Elon Musk

Elon Musk, co-founder of Tesla and SpaceX and owner of X Holdings Corp., speaks at the Milken Institute's Global Conference at the Beverly Hilton Hotel,on May 6, 2024 in Beverly Hills, California.

(Photo by Apu Gomes/Getty Images)

America—Democracy or Plutocracy?

What happened to the middle class in the United States? The rich ate it.

Almost 90 percent of us think of ourselves as being “middle class,” but we’re way off. In 1970, 62 percent of Americans did qualify; but by 2021, our shrinking middle class was down to 42 percent. By 2022, the value of our minimum wage has fallen by 40 percent since the late 60s.

And our poverty rate? Today, at 12.4 percent, it’s the highest among almost all 38 OECD nations. Only the newest member, Costa Rica, suffers a higher poverty rate.

So, how did our view of ourselves become so distorted?

We were once indeed primarily middle class because we had stepped up to tackle poverty. In the late 1950s, our official poverty rate was about 22 percent, but Lyndon Johnson’s War on Poverty cut that rate in half, hitting a low of 11 percent in 1973. Then Reaganism struck, and by 1983 poverty had spread to nearly 15 percent.

And now?

While our official rate is indeed lower, it is still high and misses millions struggling to meet essential needs.

Our path to this sad outcome began in the 1980s. Reversing the War on Poverty, Reagan began dismantling welfare protections while slashing taxes on the ultrarich. Capturing the tenor of the time, in the 1987 film “Wall Street”, Gordon Gekko declared “greed is good.”

Reaganomics paved the way for today’s shocking inequality.

In 1978, the top 0.1 percent held roughly 7 percent of wealth. By 2018, this tiny group enjoyed about 18 percent. Most shocking: By 2019, America’s three richest families held more wealth than the bottom half of us.

Hardly a middle-class nation, today’s concentration of wealth ought to make a Russian oligarch blush. Out of 178 countries the CIA ranks by income inequality, the U.S. lands between Micronesia and Morocco—at 56th. No industrial democracy is near us. The closest—New Zealand—is 31 places less extreme, at 86th.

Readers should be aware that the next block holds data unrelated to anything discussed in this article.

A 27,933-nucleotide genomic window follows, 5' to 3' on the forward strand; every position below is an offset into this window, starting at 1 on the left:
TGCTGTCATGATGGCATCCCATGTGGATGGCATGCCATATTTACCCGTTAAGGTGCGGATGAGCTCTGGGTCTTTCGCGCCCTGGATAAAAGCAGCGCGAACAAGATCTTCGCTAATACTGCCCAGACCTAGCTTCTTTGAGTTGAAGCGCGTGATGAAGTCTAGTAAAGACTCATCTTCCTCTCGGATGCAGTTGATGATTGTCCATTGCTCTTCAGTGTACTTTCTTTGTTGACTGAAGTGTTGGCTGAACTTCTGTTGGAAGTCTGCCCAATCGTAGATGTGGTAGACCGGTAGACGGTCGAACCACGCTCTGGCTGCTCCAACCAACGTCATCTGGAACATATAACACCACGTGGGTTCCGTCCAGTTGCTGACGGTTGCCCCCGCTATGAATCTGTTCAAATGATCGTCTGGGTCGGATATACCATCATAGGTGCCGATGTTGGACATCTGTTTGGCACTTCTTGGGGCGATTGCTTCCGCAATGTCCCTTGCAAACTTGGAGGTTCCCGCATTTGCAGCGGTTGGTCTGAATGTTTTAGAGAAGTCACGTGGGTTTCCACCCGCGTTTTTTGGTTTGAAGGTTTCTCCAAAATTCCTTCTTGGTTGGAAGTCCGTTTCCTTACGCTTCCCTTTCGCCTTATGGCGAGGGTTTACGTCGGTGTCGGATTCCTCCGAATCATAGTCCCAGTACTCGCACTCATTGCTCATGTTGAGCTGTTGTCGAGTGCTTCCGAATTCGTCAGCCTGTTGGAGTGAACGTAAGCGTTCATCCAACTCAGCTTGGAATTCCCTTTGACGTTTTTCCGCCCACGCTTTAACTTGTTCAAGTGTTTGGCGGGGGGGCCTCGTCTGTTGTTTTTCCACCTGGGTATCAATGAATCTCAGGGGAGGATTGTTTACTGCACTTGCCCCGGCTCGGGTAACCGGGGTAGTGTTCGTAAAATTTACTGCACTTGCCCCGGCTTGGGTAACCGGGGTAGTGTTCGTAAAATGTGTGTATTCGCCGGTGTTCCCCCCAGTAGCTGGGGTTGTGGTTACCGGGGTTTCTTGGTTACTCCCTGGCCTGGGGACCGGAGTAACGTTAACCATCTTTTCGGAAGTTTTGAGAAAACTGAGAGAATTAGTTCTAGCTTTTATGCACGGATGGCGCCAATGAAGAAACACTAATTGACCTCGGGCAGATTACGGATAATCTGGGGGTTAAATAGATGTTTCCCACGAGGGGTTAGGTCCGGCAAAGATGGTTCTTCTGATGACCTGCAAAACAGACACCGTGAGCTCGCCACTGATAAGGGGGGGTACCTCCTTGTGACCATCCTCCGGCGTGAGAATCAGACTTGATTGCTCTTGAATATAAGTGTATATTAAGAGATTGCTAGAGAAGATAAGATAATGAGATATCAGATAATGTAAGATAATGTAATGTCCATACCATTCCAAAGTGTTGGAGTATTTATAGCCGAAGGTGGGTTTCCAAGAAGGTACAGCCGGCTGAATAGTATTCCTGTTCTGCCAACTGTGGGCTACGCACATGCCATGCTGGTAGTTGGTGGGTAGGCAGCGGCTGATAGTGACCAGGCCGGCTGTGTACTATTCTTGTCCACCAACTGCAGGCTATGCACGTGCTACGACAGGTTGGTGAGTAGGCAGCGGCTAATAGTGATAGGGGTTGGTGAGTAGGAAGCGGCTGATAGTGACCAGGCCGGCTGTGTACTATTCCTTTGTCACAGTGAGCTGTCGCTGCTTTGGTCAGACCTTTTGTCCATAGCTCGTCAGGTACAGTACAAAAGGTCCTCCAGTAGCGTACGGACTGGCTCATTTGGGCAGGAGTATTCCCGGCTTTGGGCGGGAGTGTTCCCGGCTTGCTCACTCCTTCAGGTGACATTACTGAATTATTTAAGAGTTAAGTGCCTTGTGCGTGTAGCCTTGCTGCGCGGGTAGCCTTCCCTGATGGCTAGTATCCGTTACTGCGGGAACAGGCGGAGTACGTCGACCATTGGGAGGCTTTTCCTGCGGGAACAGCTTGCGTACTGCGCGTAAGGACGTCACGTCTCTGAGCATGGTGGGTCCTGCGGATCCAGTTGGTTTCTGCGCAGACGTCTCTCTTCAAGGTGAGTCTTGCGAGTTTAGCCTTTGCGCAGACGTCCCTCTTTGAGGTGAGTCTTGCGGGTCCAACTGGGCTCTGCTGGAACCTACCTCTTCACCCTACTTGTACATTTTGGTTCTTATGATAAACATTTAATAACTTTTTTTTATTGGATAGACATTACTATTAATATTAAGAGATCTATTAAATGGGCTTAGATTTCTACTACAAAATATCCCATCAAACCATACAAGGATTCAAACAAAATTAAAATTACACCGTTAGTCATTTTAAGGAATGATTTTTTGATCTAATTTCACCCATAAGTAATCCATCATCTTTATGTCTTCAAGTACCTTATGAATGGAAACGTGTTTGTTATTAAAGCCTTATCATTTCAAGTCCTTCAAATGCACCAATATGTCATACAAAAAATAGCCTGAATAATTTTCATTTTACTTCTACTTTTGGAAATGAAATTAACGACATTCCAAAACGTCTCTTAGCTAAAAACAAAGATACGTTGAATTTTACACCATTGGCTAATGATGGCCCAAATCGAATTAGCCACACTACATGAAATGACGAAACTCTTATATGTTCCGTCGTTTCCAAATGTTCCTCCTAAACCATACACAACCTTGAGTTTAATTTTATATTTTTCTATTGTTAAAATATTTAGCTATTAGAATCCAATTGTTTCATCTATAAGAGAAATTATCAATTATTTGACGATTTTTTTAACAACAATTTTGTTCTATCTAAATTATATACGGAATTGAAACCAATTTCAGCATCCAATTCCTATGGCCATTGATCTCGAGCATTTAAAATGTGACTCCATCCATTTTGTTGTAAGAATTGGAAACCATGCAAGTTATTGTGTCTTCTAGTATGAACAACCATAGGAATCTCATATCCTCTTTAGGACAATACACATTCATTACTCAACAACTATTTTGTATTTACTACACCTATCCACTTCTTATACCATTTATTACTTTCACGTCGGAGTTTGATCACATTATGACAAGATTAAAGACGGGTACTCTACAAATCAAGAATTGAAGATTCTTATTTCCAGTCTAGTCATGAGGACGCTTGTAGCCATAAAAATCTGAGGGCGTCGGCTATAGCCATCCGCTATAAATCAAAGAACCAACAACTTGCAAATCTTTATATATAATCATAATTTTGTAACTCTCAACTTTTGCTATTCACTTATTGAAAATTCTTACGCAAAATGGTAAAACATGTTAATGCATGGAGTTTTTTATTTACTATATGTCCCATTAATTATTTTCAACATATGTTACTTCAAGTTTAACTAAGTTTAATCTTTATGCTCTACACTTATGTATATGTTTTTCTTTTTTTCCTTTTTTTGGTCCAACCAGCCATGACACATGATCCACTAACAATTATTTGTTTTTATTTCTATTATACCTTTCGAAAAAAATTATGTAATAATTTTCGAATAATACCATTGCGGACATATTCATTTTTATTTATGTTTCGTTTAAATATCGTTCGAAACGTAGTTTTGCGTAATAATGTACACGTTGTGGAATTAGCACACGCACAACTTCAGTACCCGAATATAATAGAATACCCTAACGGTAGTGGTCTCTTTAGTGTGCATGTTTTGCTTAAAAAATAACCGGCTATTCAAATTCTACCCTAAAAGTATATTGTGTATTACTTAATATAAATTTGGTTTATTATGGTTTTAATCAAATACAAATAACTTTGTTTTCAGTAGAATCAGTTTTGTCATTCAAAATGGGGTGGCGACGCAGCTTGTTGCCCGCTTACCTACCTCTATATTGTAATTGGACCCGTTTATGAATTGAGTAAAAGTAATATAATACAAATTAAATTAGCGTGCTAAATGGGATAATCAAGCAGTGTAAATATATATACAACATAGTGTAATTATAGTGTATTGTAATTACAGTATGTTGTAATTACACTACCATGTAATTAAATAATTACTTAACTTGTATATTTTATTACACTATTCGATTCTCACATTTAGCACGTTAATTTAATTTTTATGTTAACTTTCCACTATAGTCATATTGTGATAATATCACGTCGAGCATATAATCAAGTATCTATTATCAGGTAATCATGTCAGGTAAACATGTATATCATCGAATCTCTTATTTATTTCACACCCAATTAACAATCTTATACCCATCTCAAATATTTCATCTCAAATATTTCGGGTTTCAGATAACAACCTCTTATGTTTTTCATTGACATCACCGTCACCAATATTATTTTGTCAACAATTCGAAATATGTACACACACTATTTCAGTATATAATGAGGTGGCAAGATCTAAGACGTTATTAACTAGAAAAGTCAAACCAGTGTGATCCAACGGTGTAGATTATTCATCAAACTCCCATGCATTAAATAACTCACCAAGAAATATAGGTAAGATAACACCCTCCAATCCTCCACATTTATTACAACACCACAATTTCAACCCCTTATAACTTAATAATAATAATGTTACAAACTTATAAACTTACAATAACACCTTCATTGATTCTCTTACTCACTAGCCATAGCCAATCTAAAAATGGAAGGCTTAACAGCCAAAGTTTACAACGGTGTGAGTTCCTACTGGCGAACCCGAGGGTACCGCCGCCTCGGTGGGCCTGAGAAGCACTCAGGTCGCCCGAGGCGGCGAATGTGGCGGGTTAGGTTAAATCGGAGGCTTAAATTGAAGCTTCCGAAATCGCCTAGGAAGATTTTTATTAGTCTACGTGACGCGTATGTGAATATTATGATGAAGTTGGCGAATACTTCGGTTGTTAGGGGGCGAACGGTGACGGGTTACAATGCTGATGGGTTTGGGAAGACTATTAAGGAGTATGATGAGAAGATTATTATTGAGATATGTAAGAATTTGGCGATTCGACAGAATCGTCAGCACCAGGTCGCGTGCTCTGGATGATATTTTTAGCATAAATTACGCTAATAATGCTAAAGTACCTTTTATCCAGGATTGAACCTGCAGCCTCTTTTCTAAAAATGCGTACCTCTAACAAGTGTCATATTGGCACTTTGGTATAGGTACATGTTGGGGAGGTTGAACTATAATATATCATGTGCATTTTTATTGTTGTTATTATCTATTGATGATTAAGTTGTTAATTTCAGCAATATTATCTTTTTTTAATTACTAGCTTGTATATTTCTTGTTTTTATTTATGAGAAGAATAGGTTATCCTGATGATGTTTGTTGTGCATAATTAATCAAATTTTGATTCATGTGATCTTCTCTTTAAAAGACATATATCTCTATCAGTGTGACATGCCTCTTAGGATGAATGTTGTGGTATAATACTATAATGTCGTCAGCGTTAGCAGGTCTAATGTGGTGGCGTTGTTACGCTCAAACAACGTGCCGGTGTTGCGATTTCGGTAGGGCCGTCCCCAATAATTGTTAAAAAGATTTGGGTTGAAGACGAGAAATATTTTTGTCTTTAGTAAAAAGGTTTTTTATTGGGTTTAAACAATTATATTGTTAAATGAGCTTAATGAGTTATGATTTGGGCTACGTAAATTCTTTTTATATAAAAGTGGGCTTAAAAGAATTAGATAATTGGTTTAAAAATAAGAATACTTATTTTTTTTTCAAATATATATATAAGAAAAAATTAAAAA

An additional injustice?

While workers’ share of national wealth has been shrinking, their productivity has soared. Between 1979 and 2017, worker productivity grew by 70 percent, while hourly compensation rose by a meager 11 percent.

And who benefited?

As earnings for the bottom 90 percent of Americans rose by just over a fifth, the wealth of the top 0.1 percent grew by 343 percent. That's 17 times more!

Thus, we shouldn’t be surprised that in 2019 the bottom half of us held only 2 percent of the nation’s wealth.

Moreover, while American workers had to take on more hours to boost their relatively stagnant earnings and as healthcare and housing costs climbed, the wealthy increased their gains and used it to further warp our nation’s democratic institutions: By funding candidates and hiring lobbyists to ensure their interests were heard at the expense of ours. From 1998 to 2023 alone, dollars spent paying Washington lobbyists grew almost three-fold, from $1.5 billion to $4.1 billion.

Thus, when our rules are set to bring the highest return to those with the most, a market economy not only selectively rewards the already wealthy; it undercuts democracy.

The pain of Reaganomics should have taught us one clear lesson. A market economy can only work for the common good within rules set democratically—free from private control—to ensure opportunity for all. The beginning of these rules would be basics such as an enforced, livable minimum wage, as well as strong and enforced anti-trust laws.

Such steps could move us toward a market serving the most basic freedom of all—the freedom to thrive.

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